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The next two shots are of my wife, Kes. This wasn’t intentional, it is just the way it turned out; as I said, these photographs are listed chronological. We were staying in a hotel in Liverpool here in England; the first was taken in the reception area, there was a large painting on the wall that I liked, probably twenty feet or more across which had this aboriginal-vibe about it. Kes has the kind of expression on her face that people tend to have when they have a lot of time to think, but not a lot to think about, we were simply killing time in one of those pleasant-suspended-moments that life sometimes throws at you.

The second shot was taken in the entrance of the same hotel close to midnight; having been out for dinner and a few drinks, which probably explains the playful expression on her face. Again, it was the painting behind her that caught my eye, a Jackson Pollock sort of thing, a riot of colour exploding in all directions. I sometimes feel uneasy photographing other people’s artwork or photography, an infringement of copyright maybe? The best way to deal with this, I feel, is to add a little something of your own, to make it somehow unique and different from the original.

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The penultimate photograph is a snap-shot that I took on a night-out in Manchester to watch a rugby-game in the autumn. My wife and my son and I were passing the BBC studios on our way back to the car when I spotted this TARDIS in the window. Personally I am not a Doctor-Who fan, but it was hard to resist firing a shot from the hip as we walked past. Later in Lightroom, playing around with the exposure, I saw their reflections emerging out of the blacks, almost like the TARDIS itself does in the TV show.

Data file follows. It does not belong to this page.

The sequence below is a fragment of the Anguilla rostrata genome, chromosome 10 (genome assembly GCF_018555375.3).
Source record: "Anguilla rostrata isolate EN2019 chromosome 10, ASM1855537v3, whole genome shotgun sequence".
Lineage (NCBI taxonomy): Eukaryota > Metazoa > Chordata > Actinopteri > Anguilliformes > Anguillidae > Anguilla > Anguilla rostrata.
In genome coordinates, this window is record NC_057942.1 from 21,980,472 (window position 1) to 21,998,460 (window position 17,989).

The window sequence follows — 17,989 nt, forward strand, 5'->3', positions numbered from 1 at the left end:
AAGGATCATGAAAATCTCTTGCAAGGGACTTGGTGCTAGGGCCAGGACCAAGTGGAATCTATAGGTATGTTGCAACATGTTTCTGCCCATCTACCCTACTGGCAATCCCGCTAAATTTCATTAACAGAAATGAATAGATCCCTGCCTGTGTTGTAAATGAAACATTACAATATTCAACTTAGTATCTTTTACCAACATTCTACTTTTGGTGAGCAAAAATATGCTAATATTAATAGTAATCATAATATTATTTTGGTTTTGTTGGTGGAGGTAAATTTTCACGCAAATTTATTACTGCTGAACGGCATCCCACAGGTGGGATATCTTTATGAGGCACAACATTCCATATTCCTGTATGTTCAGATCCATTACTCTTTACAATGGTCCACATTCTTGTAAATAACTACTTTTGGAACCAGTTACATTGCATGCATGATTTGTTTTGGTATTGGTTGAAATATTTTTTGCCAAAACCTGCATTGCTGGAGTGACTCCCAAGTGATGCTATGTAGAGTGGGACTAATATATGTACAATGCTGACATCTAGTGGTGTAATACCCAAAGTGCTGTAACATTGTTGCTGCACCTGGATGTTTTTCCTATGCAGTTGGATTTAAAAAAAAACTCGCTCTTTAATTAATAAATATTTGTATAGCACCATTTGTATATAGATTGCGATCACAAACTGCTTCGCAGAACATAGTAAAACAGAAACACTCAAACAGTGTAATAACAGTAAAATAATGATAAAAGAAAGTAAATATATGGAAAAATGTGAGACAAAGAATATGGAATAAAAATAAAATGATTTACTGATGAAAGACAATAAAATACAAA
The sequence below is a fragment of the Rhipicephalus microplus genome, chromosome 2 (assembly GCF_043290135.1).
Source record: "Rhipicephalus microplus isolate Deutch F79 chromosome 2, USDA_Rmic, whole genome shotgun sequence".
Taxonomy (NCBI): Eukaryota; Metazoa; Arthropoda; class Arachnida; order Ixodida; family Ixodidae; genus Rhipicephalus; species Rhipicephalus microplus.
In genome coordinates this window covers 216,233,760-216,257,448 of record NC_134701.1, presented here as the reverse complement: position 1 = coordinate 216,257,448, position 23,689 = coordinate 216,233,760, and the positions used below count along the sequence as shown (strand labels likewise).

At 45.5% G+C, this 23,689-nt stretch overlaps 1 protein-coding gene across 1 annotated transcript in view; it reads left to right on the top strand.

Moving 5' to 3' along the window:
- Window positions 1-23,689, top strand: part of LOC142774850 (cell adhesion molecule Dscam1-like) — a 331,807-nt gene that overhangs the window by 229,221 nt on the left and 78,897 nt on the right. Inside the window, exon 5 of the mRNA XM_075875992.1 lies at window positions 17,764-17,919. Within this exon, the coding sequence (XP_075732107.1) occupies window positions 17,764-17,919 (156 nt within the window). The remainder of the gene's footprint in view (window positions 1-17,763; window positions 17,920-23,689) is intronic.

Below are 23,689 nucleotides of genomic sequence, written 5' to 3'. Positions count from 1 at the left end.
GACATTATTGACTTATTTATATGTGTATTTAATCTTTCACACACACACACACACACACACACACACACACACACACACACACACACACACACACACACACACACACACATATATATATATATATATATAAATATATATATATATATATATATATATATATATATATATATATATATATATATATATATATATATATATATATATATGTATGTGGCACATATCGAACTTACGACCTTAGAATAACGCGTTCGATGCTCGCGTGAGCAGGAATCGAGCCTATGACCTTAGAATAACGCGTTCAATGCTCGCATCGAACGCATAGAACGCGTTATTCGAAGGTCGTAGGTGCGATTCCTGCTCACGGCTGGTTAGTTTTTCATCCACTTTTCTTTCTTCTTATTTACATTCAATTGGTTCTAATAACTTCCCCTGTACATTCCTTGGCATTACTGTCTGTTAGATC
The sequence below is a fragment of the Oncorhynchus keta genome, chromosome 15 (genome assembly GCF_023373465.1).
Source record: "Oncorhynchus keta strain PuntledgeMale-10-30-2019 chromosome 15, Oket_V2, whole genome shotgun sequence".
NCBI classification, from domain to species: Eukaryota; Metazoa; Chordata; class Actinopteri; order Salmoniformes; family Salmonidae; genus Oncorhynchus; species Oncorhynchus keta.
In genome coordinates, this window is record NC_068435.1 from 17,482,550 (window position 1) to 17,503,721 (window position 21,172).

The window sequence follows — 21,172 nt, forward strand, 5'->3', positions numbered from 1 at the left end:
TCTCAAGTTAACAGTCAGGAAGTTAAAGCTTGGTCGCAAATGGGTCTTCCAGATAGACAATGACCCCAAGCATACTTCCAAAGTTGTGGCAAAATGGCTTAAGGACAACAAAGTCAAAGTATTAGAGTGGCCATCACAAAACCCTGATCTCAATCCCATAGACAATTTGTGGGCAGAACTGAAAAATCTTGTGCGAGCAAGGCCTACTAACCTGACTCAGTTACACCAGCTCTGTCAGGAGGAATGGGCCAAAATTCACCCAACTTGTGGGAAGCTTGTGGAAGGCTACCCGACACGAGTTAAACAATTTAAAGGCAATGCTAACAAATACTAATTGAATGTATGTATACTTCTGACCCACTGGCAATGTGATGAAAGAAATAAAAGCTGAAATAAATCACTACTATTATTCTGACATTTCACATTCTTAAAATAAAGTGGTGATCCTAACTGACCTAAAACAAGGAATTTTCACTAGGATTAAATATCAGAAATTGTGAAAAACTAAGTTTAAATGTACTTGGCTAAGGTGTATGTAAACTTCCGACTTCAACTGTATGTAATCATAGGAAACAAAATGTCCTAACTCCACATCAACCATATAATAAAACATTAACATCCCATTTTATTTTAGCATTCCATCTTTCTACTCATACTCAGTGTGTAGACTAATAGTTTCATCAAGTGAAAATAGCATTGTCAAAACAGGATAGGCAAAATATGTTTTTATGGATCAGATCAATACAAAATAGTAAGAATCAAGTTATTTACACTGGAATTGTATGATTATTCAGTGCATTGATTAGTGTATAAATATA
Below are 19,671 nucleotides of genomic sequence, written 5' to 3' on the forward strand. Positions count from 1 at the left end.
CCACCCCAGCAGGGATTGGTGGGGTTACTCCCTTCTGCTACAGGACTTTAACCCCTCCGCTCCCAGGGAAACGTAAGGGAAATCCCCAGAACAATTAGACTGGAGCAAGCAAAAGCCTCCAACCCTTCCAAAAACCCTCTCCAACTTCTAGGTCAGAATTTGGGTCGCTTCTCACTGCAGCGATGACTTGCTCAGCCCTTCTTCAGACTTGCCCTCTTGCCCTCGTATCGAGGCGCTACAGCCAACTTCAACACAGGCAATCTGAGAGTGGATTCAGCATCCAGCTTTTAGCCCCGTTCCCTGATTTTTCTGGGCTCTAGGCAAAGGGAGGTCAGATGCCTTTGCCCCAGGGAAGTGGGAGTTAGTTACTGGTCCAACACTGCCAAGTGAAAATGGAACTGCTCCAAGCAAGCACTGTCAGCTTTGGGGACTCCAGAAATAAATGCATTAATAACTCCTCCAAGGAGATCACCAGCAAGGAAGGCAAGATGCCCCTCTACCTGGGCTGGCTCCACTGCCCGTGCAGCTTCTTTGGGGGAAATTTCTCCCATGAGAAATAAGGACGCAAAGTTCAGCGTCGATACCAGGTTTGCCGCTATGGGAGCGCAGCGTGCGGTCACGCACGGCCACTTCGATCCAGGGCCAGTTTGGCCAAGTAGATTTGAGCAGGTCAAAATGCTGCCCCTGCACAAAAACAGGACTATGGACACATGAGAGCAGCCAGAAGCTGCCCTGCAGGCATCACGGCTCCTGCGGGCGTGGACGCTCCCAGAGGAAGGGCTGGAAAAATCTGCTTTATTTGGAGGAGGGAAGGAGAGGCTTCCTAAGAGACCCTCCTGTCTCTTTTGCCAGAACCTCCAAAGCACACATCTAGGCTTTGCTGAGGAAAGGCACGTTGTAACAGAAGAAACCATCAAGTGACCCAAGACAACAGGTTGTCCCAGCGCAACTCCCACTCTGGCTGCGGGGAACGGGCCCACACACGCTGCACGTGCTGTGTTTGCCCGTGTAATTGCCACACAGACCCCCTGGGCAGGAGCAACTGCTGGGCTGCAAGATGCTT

I don’t often take quirky shots like this, but for some reason I like it.

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And finally (are you still with me?), is this shot of some late autumn blooms. I have been working on a photo-book this year; I actually have a draft-copy of it in front of me, but I feel it stills needs a couple of tweaks before going to full publication. The book covers images I have taken in the last five years or so, although it was hard to finally reach a point where I thought I had all the images I needed; this was the shot that did it. I was out walking one day in late October; all was brown, grey and fairly miserable, winter was setting in; I turned a corner and was surprised to see an excitement of colour, a vibrant display, like a peacock brandishing its gaudy hues in defiance of the encroaching cold. It seemed a fitting sign, a natural conclusion;

I pressed the shutter and knew that was it.

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To wrap up: I tried to concentrate more on colour this year, so it is interesting to note that only 3-colour shots made it into the top ten? I guess it is harder to shoot colour; with colour not only does the photo have to work, but the colours also; with BW only the shot does.

Something to think about going into 2019.

mol